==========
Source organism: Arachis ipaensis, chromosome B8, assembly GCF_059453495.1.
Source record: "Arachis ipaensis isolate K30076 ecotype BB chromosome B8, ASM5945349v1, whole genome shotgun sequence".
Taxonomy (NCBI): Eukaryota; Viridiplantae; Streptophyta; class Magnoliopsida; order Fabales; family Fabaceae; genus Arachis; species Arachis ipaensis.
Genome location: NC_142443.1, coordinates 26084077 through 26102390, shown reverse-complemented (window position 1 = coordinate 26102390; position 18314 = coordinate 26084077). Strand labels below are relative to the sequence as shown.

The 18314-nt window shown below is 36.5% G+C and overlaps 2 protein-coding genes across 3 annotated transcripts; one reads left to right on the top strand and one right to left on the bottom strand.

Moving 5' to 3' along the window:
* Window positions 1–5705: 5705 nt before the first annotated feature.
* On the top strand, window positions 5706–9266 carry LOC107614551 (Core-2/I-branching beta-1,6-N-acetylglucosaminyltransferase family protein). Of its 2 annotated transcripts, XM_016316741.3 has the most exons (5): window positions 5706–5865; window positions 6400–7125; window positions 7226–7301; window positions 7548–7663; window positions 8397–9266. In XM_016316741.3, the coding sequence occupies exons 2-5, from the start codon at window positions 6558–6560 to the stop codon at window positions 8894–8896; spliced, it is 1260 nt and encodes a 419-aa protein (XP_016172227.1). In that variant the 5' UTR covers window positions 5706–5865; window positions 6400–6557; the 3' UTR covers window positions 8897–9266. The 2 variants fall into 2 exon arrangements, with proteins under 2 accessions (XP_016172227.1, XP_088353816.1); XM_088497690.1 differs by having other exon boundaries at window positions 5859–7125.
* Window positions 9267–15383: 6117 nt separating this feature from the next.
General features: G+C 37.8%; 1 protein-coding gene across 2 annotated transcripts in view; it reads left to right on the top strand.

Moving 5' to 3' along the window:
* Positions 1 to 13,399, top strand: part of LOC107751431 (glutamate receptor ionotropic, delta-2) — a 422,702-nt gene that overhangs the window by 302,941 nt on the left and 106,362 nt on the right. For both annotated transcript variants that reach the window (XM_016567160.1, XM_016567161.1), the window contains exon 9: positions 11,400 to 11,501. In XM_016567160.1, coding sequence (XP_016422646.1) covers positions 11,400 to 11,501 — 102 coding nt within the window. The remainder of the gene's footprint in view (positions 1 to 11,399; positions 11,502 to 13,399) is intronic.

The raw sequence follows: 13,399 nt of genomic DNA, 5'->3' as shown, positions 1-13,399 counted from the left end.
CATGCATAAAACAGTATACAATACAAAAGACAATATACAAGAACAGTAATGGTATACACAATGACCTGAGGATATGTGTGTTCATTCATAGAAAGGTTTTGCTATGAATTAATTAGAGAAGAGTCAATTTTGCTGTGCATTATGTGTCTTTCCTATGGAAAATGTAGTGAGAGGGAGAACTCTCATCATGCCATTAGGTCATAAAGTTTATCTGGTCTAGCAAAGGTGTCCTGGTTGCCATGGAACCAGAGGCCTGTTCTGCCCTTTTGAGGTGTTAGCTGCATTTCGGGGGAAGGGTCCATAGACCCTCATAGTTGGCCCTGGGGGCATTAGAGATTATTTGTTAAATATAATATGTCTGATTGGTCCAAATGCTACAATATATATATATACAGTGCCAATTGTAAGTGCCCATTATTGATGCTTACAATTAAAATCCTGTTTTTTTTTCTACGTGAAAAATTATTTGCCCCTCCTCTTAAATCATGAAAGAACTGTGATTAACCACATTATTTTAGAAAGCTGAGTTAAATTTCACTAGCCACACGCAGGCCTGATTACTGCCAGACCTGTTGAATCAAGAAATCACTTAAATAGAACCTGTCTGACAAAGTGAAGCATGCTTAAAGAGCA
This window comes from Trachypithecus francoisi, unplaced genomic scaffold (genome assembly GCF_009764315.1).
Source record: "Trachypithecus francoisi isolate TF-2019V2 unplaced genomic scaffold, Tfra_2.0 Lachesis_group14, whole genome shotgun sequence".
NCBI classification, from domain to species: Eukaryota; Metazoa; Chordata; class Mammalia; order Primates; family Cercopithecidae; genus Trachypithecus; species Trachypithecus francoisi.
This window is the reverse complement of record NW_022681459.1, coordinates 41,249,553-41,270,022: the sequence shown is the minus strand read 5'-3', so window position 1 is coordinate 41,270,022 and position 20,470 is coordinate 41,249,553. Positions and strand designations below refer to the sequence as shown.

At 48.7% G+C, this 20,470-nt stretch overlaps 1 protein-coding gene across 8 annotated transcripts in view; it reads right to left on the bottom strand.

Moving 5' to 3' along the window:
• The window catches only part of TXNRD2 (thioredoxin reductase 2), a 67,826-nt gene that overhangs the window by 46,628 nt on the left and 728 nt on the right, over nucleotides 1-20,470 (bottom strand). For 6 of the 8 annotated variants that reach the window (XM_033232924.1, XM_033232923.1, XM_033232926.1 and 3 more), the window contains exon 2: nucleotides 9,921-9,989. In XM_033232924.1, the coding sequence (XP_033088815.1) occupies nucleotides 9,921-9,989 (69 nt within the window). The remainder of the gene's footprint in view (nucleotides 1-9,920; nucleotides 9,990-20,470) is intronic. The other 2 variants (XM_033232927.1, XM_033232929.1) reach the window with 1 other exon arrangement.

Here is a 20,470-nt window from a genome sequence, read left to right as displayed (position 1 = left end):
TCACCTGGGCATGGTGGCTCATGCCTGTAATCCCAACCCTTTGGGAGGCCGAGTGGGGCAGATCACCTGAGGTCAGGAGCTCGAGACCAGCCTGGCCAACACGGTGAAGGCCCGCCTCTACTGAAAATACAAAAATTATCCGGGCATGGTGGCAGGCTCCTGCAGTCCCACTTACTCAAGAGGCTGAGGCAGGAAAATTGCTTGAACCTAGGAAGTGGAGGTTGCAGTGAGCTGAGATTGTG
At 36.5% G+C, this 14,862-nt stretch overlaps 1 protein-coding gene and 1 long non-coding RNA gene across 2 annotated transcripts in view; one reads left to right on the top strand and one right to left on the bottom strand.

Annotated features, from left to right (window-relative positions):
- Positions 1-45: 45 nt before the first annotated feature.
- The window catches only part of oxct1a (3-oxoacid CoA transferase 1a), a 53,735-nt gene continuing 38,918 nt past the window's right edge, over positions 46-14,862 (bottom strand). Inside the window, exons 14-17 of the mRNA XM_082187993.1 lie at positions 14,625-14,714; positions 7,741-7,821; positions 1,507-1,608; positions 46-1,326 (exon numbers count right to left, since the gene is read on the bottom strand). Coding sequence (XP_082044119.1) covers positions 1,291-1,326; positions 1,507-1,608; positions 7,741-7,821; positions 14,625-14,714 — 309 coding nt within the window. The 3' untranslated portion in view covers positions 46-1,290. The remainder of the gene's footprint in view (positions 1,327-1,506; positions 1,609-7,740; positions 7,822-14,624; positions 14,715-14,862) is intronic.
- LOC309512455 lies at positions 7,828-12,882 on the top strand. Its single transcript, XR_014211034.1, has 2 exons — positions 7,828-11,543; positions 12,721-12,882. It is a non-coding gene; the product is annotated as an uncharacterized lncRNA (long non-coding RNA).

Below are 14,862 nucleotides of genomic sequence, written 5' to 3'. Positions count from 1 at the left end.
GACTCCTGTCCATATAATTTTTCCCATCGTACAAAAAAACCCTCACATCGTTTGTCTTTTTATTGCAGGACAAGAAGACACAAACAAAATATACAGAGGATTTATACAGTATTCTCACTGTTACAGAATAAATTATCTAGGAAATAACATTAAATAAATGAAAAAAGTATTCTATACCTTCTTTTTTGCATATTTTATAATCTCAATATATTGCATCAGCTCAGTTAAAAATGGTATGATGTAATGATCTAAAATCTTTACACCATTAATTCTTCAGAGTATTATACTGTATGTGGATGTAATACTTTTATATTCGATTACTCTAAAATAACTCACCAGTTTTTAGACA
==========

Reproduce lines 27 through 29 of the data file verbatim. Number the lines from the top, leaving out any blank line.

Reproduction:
- The window catches only part of oxct1a (3-oxoacid CoA transferase 1a), a 53,735-nt gene continuing 38,918 nt past the window's right edge, over positions 46-14,862 (bottom strand). Inside the window, exons 14-17 of the mRNA XM_082187993.1 lie at positions 14,625-14,714; positions 7,741-7,821; positions 1,507-1,608; positions 46-1,326 (exon numbers count right to left, since the gene is read on the bottom strand). Coding sequence (XP_082044119.1) covers positions 1,291-1,326; positions 1,507-1,608; positions 7,741-7,821; positions 14,625-14,714 — 309 coding nt within the window. The 3' untranslated portion in view covers positions 46-1,290. The remainder of the gene's footprint in view (positions 1,327-1,506; positions 1,609-7,740; positions 7,822-14,624; positions 14,715-14,862) is intronic.
- LOC309512455 lies at positions 7,828-12,882 on the top strand. Its single transcript, XR_014211034.1, has 2 exons — positions 7,828-11,543; positions 12,721-12,882. It is a non-coding gene; the product is annotated as an uncharacterized lncRNA (long non-coding RNA).

Below are 14,862 nucleotides of genomic sequence, written 5' to 3'. Positions count from 1 at the left end.